You may find it hard to “read” the MACD indicator, except when the trigger is actually crossing the indicator line. You’re not alone. Another way of displaying the MACD, in histogram format, is much easier on the eye.

In this figure, each bar in the histogram represents the difference between the two moving averages on that date. You don’t use the trigger line in the histogram because you can choose by eye how fast the histogram bars are closing in on the zero line, or diverging from it:

At zero: The two moving averages have the same numerical value — they have zero difference between them.

While the bars grow taller: The difference between the two averages is increasing (divergence), and this movement favors the trend continuing.

When the bars stop growing and start to shrink: The two moving averages are converging — watch out for a signal change.

When the bars are upside down (below zero), the signal is to sell. What do you do when the bars become less negative? This indicator means selling pressure (supply) is running out of steam. Technically, you don’t get a buy signal until the bars are actually over the zero line, but it’s up to you whether to act in anticipation that it will cross the line.

MACD Indicator Explained

The Moving Average Convergence Divergence (MACD) is an oscillator-type indicator that is widely used by traders for technical analysis (TA). MACD is a trend-following tool that utilizes moving averages to determine the momentum of a stock, cryptocurrency, or another tradeable asset.

Developed by Gerald Appel in the late 1970s, the Moving Average Convergence Divergence indicator tracks pricing events that have already occurred and, thus, falls into the category of lagging indicators (which provide signals based on past price action or data). The MACD may be useful for measuring market momentum and possible price trends and is utilized by many traders to spot potential entry and exit points.

Before diving into the mechanisms of MACD, it is important to understand the concept of moving averages. A moving average (MA) is simply a line that represents the average value of previous data during a predefined period. In the context of financial markets, moving averages are among the most popular indicators for technical analysis (TA) and they can be divided into two different types: simple moving averages (SMAs) and exponential moving averages (EMAs). While the SMAs weight all data inputs equally, EMAs assign more importance to the most recent data values (newer price points).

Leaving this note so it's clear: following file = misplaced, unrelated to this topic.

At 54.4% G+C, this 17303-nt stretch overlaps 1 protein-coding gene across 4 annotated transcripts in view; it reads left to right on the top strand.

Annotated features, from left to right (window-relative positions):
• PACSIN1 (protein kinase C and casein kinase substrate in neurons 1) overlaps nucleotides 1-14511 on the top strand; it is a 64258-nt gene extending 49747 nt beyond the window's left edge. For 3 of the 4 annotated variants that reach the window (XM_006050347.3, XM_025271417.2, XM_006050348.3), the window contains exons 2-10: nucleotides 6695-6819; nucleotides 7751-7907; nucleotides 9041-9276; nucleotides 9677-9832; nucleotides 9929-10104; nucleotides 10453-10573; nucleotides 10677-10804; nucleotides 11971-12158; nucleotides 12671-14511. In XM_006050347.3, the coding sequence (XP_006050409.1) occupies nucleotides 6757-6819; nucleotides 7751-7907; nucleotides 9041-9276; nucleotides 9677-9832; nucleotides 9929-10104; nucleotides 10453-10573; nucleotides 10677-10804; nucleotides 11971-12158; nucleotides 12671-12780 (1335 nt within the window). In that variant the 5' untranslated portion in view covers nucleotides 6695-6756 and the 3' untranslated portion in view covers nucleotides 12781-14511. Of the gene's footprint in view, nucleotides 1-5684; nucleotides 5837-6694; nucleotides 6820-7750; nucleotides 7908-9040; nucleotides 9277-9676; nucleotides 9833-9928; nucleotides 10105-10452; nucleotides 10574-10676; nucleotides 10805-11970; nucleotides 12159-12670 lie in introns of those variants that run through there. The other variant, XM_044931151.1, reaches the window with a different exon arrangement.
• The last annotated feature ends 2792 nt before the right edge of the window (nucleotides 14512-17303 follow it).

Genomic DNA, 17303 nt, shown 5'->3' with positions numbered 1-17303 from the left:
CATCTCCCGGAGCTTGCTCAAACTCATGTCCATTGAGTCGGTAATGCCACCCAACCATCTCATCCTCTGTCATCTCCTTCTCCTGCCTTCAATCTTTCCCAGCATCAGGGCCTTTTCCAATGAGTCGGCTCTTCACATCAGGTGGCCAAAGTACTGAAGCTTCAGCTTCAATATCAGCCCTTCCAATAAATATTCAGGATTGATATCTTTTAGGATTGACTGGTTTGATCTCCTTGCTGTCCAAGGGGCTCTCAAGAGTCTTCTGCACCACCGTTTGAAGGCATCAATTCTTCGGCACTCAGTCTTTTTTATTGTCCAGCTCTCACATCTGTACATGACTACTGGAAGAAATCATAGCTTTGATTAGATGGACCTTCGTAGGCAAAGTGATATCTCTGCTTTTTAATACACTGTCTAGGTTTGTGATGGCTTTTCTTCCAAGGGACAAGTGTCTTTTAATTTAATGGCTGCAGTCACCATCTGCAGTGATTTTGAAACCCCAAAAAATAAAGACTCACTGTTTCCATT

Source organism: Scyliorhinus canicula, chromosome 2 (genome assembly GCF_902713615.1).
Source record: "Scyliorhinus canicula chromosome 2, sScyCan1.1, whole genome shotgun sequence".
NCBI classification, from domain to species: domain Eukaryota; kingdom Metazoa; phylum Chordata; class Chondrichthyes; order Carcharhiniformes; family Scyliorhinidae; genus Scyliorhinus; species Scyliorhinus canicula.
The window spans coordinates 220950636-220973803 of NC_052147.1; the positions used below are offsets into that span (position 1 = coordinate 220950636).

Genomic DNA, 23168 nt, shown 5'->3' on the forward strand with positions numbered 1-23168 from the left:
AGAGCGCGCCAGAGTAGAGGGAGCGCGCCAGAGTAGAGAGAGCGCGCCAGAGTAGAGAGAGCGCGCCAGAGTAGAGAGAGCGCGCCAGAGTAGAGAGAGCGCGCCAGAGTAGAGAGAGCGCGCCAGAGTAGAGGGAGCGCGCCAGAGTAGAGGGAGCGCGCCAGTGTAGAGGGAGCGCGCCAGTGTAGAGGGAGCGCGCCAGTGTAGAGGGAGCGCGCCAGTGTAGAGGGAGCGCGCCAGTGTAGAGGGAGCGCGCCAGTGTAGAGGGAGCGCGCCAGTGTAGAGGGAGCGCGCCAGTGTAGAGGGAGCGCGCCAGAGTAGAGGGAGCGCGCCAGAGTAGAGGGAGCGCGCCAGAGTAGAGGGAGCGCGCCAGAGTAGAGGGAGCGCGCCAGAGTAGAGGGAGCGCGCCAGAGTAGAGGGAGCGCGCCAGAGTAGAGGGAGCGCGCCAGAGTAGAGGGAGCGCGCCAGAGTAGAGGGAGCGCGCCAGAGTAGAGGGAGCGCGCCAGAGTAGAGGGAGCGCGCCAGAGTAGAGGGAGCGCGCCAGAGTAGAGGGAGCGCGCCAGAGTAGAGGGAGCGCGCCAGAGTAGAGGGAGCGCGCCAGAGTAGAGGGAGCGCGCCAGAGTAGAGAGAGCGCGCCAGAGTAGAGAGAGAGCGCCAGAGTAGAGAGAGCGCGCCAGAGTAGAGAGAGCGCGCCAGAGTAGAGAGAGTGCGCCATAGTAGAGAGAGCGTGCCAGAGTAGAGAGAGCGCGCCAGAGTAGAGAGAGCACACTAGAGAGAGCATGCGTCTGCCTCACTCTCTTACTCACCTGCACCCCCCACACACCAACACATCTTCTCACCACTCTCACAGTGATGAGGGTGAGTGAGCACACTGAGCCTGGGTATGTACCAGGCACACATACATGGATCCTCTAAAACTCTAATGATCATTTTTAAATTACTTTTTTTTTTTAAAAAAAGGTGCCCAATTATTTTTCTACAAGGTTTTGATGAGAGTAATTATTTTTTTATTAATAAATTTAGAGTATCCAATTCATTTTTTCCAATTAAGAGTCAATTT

How MACD works

The MACD indicator is generated by subtracting two exponential moving averages (EMAs) to create the main line (MACD line), which is then used to calculate another EMA that represents the signal line.

In addition, there is the MACD histogram, which is calculated based on the differences between those two lines. The histogram, along with the other two lines, fluctuates above and below a centerline, which is also known as the zero line.

Therefore, the MACD indicator consists of three elements moving around the zero line:

The MACD line (1): helps determine upward or downward momentum (market trend). It is calculated by subtracting two exponential moving averages (EMA).

The signal line (2): an EMA of the MACD line (usually 9-period EMA). The combined analysis of the signal line with the MACD line may be helpful in spotting potential reversals or entry and exit points.

Histogram (3): a graphical representation of the divergence and convergence of the MACD line and the signal line. In other words, the histogram is calculated based on the differences between the two lines.

The MACD line

In general, the exponential moving averages are measured according to the closing prices of an asset, and the periods used to calculate the two EMAs are usually set as 12 periods (faster) and 26 periods (slower). The period may be configured in different ways (minutes, hours, days, weeks, months), but this article will focus on daily settings. Still, the MACD indicator may be customized to accommodate different trading strategies.

Assuming the standard time ranges, the MACD line itself is calculated by subtracting the 26-day EMA from the 12-day EMA.

As mentioned, the MACD line oscillates above and below the zero line, and this is what signals the centerline crossovers, telling traders when the 12-day and 26-day EMA are changing their relative position.

The signal line

By default, the signal line is calculated from a 9-day EMA of the main line and, as such, provides further insights into its previous movements.

Although they are not always accurate, when the MACD line and signal line cross, these events are usually deemed as trend reversal signals, especially when they happen at the extremities of the MACD chart (far above or far below the zero line).